Incense making basics.
If you are making cones or sticks, then burning your incense is straight forward and simple: light one end of the cone or stick, fan out the flame and allow it to slowly burn of its own accord.
Note: In some cultures it is considered disrespectful to all that is nature to "blow" out the flame
Want some more ideas?
Here are a couple more recipes for you to try out and learn how to make aroma.
Incents recipes are very forgiving; as long as you know the plant is safe, experiment and see what meaningful and local-to-you blends you can create.
Incense Burners types:
Incense Waterfall making ingredients.
The starting ground for making fine aromatic Incents mixtures is using high quality natural ingredients.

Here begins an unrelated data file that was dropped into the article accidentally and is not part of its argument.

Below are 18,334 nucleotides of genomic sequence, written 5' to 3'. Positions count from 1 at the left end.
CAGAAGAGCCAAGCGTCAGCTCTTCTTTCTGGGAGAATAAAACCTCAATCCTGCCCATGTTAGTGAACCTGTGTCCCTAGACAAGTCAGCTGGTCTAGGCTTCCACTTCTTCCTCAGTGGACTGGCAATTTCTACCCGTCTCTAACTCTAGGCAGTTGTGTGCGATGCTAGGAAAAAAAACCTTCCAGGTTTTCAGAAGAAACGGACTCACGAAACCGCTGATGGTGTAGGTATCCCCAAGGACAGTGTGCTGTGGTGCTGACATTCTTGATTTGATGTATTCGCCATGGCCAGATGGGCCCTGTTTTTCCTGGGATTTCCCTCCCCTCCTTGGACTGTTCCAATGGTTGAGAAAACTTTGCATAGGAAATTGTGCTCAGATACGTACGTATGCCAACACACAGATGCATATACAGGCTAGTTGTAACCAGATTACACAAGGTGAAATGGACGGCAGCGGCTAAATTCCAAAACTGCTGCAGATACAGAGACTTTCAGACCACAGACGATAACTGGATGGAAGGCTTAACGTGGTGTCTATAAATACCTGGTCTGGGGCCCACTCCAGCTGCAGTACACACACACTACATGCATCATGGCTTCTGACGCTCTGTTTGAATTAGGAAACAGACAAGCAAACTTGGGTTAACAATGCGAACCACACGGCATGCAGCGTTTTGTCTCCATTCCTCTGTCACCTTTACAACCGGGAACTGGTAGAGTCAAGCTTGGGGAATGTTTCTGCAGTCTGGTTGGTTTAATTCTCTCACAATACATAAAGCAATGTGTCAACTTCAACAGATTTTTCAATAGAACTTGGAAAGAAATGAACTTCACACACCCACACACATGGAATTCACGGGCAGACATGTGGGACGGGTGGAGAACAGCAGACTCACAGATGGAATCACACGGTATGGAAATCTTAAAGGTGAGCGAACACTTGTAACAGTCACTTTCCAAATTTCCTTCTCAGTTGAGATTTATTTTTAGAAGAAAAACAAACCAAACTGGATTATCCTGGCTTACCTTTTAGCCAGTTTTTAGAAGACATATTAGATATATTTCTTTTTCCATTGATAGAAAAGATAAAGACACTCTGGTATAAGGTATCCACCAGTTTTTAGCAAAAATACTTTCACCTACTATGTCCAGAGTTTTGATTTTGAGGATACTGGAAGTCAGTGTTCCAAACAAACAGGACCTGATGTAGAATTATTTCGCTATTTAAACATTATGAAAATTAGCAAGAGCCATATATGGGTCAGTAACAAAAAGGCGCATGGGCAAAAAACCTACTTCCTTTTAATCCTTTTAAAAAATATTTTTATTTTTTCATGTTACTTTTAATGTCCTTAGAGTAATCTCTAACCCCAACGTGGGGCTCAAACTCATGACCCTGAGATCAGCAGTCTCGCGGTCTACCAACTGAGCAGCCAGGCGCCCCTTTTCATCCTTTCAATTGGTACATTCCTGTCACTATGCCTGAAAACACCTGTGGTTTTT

Start with some of your favorite woods and spices. Experiment with new substances as you become more comfortable and intrigued with the process.
Try to always use at least one resin or wood in your mixture as a base. Visit local herb shops, incense stores, nurseries, etc. to uncover hidden aromatic treasures.
Here is a partial list of popular frankincense ingredients from around the world. Wine, honey, dried fruits and fragrant hydrosols are often used as well.
Recipes and suggestions are listed later in this article. All ingredients should be stored in a dark, cool space.
If you are just starting out making fragrance mixtures, then you should keep the number of ingredients down to three to start, perhaps one wood and two herbs, or one resin, one wood and one herb, etc.
As you get used to making incense, you can slowly expand the number of ingredients you use.
Herbal incense in the traditional sense is made from herbs in the form of powder-like vanilla, cinnamon, sage, sandalwood, cedar, and thyme.
Because of its popularity due to its fragrant and relaxing smell, lots of people managed to share their simple method of making homemade fragrance.